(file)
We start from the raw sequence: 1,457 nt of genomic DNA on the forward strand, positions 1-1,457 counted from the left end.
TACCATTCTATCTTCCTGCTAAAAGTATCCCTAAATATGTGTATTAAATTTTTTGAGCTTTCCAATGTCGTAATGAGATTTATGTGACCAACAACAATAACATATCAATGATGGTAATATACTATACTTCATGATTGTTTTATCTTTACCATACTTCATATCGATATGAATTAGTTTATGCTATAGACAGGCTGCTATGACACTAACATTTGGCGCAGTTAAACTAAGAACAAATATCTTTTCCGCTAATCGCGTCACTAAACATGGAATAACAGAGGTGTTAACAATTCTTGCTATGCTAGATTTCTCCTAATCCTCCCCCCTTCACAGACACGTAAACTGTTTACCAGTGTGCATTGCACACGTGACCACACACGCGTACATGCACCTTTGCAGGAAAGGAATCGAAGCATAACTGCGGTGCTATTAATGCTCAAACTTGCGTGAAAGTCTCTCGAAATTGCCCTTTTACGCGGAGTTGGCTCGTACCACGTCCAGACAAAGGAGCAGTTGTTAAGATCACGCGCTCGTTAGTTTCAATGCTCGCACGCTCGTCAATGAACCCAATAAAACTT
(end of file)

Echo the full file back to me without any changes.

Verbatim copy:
We start from the raw sequence: 1,457 nt of genomic DNA on the forward strand, positions 1-1,457 counted from the left end.
TACCATTCTATCTTCCTGCTAAAAGTATCCCTAAATATGTGTATTAAATTTTTTGAGCTTTCCAATGTCGTAATGAGATTTATGTGACCAACAACAATAACATATCAATGATGGTAATATACTATACTTCATGATTGTTTTATCTTTACCATACTTCATATCGATATGAATTAGTTTATGCTATAGACAGGCTGCTATGACACTAACATTTGGCGCAGTTAAACTAAGAACAAATATCTTTTCCGCTAATCGCGTCACTAAACATGGAATAACAGAGGTGTTAACAATTCTTGCTATGCTAGATTTCTCCTAATCCTCCCCCCTTCACAGACACGTAAACTGTTTACCAGTGTGCATTGCACACGTGACCACACACGCGTACATGCACCTTTGCAGGAAAGGAATCGAAGCATAACTGCGGTGCTATTAATGCTCAAACTTGCGTGAAAGTCTCTCGAAATTGCCCTTTTACGCGGAGTTGGCTCGTACCACGTCCAGACAAAGGAGCAGTTGTTAAGATCACGCGCTCGTTAGTTTCAATGCTCGCACGCTCGTCAATGAACCCAATAAAACTT